For over a century, our region has been home to extraordinary artists. Local Arts Index highlights the work of individuals who continue our community’s rich creative legacy.
Meet photographer, filmmaker and writer David e. Bell.
How Did You Become an Artist?
While I can remember my first camera, a Kodak Pony, and my first pictures with it, a swan nesting in a salt marsh, I really can’t remember much of my life before there was light falling and a camera there to capture it.
I grew up in a house full of photographers. Moments captured on film was the one language we truly had in common, the medium that we could talk about without fear or favor. Everybody’s opinion had value.
Over time photography became more than just remembering the moment.
It became about tasting the light, exploring the stories found in highlights and shadows and triggering long forgotten memories.
What Kind of Art do you Make?
The simple answer would be evocative images created with light or words, ephemeral sculptures created in another person’s mind. You could call me a photographer, a filmmaker, or writer. I think of myself as a storyteller, someone who glories in how light falls, and how it’s texture reveals a story. It’s not the experience on paper I strive for but capturing the moment in our heart. How I do that seems to run at angles departing from the norm.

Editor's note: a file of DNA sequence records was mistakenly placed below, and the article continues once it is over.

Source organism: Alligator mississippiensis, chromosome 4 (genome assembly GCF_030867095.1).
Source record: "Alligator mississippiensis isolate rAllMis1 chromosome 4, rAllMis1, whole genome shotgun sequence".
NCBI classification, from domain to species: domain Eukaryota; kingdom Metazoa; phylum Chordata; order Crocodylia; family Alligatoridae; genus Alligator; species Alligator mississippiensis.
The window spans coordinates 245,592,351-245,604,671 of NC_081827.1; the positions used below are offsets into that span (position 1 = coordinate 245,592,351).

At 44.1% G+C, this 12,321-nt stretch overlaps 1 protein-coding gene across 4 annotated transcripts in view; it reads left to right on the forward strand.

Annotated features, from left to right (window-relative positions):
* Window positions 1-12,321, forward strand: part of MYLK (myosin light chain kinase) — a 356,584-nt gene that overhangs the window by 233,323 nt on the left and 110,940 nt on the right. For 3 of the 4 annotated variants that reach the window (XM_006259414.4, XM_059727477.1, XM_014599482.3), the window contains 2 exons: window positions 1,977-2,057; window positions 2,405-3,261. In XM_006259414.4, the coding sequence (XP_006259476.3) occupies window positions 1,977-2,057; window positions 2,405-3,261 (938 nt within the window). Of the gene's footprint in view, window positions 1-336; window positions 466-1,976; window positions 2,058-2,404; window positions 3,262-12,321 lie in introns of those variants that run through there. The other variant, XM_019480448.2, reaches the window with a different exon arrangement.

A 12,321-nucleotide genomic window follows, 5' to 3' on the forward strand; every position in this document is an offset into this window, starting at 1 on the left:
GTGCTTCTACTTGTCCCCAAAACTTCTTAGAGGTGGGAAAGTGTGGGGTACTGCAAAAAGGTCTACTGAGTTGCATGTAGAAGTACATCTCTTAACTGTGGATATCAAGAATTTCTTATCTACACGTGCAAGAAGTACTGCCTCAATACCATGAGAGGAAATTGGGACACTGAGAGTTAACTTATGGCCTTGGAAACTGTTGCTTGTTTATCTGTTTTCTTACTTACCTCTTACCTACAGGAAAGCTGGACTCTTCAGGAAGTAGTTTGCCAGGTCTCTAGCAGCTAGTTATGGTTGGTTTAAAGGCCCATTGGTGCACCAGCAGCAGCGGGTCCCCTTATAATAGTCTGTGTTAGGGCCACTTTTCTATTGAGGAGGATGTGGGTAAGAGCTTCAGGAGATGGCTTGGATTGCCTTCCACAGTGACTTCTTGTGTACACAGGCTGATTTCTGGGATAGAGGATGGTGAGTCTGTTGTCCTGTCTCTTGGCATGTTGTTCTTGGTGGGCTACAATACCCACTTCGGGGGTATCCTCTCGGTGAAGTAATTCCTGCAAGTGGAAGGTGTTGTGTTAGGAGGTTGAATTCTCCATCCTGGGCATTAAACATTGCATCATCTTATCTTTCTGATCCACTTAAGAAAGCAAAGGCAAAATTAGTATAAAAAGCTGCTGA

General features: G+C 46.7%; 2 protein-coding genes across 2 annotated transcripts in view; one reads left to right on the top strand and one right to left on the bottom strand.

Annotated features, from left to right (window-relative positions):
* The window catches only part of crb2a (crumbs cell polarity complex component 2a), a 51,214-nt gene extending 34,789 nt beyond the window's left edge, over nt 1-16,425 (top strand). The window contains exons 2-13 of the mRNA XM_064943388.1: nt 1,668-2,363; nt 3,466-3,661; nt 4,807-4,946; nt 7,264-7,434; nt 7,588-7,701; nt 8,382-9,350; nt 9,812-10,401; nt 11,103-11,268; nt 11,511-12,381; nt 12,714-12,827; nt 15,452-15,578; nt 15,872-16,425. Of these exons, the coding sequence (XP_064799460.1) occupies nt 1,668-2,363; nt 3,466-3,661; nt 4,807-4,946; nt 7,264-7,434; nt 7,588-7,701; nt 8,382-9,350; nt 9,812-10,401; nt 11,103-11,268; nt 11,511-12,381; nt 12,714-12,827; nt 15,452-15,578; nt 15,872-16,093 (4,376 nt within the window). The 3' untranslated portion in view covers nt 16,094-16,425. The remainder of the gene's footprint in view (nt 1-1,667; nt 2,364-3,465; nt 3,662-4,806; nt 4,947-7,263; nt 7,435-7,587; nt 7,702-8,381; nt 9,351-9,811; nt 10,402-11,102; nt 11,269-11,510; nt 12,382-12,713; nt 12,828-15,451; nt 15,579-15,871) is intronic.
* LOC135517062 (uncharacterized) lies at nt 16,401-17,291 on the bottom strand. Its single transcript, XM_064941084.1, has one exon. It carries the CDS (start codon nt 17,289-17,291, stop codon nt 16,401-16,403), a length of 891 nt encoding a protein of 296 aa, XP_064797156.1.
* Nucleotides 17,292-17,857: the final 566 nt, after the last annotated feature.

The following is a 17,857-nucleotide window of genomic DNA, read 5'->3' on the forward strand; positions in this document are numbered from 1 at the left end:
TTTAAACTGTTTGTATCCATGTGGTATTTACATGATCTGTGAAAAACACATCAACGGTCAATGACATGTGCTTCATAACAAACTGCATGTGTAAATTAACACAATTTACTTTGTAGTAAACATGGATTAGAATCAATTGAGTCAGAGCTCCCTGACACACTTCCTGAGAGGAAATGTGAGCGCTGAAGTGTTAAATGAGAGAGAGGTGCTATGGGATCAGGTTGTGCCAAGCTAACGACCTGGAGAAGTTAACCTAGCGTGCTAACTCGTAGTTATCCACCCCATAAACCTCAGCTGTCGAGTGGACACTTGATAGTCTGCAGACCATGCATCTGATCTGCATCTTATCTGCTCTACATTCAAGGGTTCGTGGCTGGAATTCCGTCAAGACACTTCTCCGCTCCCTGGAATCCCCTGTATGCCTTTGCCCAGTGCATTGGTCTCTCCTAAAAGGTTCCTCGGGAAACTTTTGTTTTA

My dream was to be a photojournalist wandering the world for Life Magazine, and I was born too late for that. So I became an engineer and project manager, working with software and hardware taking ideas and making them real. Having left that phase of my life behind, I have brought that discipline and desire for technical challenge to the art I make and the stories I tell.
And in the process I’ve come to the understanding that story is a not a product, but a walk along a path to a yet undiscovered destination.
What’s Your Muse?
The image itself is the closest thing I have to a muse. There is the one in front of the lens, and the one in my mind. The challenge of capturing the mind image, sometimes so very fleeting is what keeps me going. And that is why I write, to reveal those things the lens cannot see, and image cannot express.
I’m co-producing a movie, about a movie, one never quite took flight and rested for years as rolls of film in boxes. This footage is now preserved in an array of disks sitting on my desk. We’ve located most of the actors, and we are going to bring them back to create a new story, around the creation of the older story.
My longterm project takes me further afield. I am in the process of purchasing a boat that will take me along our coast from the Bay of Fundy to the Mexican border (and perhaps beyond) documenting the relation between civilization and the sea. It is a story about change, and inside the big story there are a hundreds little stories and images full of heroes and villains. It’s their story I aim to tell.
This is not only a solo effort, I am looking forward to meeting collaborators along the way.
And if I weren’t busy enough, my long neglected Fly Fishing in Russia novella is suddenly calling to be finished. The characters are writing up press releases and threatening to go public unless I pay them proper attention. Not exactly what you expect from a pair of Cold War spies.
David e. Bell portrait photo credit: J.A.Wortham
Local Arts Index is sponsored by Maria Luisa, 77 South Broadway and ML Gifts & Accessories, 75 South Broadway, Nyack, NY